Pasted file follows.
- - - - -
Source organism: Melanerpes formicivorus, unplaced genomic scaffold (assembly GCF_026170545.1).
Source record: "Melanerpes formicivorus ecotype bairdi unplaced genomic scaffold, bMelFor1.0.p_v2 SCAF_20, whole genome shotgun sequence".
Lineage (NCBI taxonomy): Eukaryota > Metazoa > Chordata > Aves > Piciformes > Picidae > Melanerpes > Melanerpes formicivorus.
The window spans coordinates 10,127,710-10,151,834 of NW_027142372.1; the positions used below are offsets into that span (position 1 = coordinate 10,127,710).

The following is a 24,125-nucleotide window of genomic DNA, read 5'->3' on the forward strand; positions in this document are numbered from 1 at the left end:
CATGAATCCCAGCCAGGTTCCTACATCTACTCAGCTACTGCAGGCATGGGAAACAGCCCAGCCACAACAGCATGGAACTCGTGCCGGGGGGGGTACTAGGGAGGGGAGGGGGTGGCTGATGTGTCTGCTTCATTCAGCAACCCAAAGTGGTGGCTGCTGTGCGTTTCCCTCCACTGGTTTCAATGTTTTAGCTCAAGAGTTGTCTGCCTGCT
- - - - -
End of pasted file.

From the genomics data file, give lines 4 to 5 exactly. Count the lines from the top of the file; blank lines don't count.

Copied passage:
The window spans coordinates 10,127,710-10,151,834 of NW_027142372.1; the positions used below are offsets into that span (position 1 = coordinate 10,127,710).

The following is a 24,125-nucleotide window of genomic DNA, read 5'->3' on the forward strand; positions in this document are numbered from 1 at the left end: